For Pascal’s Thoughts On The Mystery Of Corpus Christi

For Pascal’s Thoughts On The Mystery Of Corpus Christi June 7, 2015

"Carl Emil Doepler Fronleichnamsprozession" by de:Carl Emil Doepler the Elder (1824 Warszawa or Schnepfenthal - 1905 Berlin) - Licensed under Public Domain via Wikimedia Commons -
“Fronleichnamsprozession,” Carl Emil Doepler the Elder (1824 Warszawa or Schnepfenthal – 1905 Berlin) –  Public Domain via Wikimedia Commons.

Back when I was toying around with the idea of actually trying to be a Christian, I personally got a nice kick in the rear from reading Blaise Pascal’s thought #224 on the Eucharist,

How I hate these follies of not believing in the Eucharist, etc.! If the Gospel be true, if Jesus Christ be God, what difficulty is there?

At the time, see, I didn’t even know what the Eucharist was.

These thoughts, though (in one big whopper of a paragraph), from a letter to a Mademoiselle De Roannez, clarify all of that, and are quite fitting for the Feast of Corpus Christi.

Take a look.


If God discovered himself continually to men, there would be no merit in believing him; and, if he never discovered himself, there would be little faith. But he conceals himself ordinarily and discovers himself rarely to those whom he wishes to engage in his service. This strange secrecy, in which God is impenetrably withdrawn from the sight of men, is a great lesson to betake ourselves to solitude far from the sight of men. He remained concealed under the veil of the nature that covers him till the Incarnation; and when it was necessary that he should appear, he concealed himself still the more in covering himself with humanity. He was much more recognizable when he was invisible than when he rendered himself visible. And in fine, when he wished to fulfill the promise that he made to his apostles to remain with men until his final coming, he chose to remain in the strangest and most obscure secret of all, which are the species of the Eucharist. It is this sacrament that St. John calls in the Apocalypse a concealed manner; and I believe that Isaiah saw It in that state, when he said in the spirit of prophecy: Truly thou art a God concealed. This is the last secrecy wherein he can be. The veil of nature that covers God has been penetrated by some of the unbelieving, who, as St. Paul says, have recognized an invisible God in visible nature. Heretical Christians have recognized him through his humanity and adored Jesus Christ God and man. But to recognize him under the species of bread is peculiar to Catholics alone: none but us are thus enlightened by God. We may add to these considerations the secrecy of the spirit of God concealed still in the Scripture. For there are two perfect senses, the literal and the mystical; and the Jews, stopping at the one, do not even think that there is another, and take no thought for searching it out, just as the impious, seeing natural effects, attribute them to nature, without thinking that there is another author, and, as the Jews, seeing a perfect man in Jesus Christ, have not thought to seek in him another nature: We had not thought that it was he, again says Isaiah: and just as, in fine, the heretics, seeing the perfect appearances of bread in the Eucharist, do not think to see in it another substance. All things cover some mystery; all things have veils that cover God. Christians ought to recognize him in every thing. Temporal afflictions cover eternal goods to which they lead. Temporal joys cover eternal ills that they cause. Let us pray God to make us recognize and serve him in every thing; let us give him countless thanks that, having concealed himself in all things for others, he has discovered himself in all things and in so many ways for us.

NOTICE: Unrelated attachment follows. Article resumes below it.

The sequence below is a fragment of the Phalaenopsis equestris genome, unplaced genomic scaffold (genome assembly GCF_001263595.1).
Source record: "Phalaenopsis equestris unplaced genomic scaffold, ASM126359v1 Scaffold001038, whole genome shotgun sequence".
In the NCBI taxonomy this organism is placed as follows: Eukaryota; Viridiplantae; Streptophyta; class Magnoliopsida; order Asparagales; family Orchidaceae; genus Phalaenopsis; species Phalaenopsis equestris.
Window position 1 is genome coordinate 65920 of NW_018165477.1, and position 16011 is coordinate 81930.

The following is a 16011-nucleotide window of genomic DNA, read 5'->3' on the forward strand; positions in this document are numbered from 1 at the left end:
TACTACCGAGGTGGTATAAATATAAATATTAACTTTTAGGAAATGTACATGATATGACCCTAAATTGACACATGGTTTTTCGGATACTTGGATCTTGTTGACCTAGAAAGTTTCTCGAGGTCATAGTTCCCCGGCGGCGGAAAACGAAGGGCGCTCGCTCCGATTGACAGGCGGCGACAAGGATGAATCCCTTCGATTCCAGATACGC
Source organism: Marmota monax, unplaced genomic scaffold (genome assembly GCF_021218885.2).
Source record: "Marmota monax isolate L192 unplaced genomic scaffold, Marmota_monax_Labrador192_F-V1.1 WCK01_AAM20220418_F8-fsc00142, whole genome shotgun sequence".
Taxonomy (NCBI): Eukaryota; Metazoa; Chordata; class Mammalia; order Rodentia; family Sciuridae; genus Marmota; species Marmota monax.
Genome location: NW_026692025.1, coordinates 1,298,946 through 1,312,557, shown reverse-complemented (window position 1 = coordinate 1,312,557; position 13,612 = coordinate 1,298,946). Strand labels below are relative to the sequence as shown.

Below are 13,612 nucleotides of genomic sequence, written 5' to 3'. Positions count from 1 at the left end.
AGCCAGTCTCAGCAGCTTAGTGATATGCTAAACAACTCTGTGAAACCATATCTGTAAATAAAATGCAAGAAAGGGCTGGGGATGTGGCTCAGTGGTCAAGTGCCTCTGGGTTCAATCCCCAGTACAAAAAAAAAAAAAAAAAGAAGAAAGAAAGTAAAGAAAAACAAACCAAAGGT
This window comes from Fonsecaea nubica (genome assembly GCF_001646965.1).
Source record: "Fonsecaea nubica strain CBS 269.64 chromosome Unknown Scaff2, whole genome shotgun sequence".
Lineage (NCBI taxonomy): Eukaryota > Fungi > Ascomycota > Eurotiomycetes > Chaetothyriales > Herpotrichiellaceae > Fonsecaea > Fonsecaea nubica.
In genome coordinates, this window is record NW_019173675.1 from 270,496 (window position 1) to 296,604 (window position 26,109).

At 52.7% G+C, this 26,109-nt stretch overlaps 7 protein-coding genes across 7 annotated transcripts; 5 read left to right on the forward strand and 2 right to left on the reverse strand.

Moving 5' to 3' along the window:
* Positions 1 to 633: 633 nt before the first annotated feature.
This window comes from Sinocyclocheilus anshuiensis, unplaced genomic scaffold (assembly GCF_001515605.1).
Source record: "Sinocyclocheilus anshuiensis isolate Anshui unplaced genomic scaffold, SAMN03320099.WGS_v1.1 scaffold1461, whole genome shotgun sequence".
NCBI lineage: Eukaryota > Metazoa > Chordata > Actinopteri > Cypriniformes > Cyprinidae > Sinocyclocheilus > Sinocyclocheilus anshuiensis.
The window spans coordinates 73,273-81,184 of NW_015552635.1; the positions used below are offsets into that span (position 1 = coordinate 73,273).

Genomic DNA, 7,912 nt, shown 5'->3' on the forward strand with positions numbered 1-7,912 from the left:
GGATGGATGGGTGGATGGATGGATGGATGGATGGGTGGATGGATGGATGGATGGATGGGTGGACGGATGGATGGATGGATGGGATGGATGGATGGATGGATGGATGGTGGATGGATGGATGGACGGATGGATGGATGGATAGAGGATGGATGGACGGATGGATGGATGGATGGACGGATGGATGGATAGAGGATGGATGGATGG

Read the rest on the YIMCatholic Bookshelf, where you will find 1,125 volumes (and rising) where countless men and women have dived into the bottomless depths of the Catholic faith.

Believe it or not, it all reminds me of a song,

Looks like I need to go see Love & Mercy.

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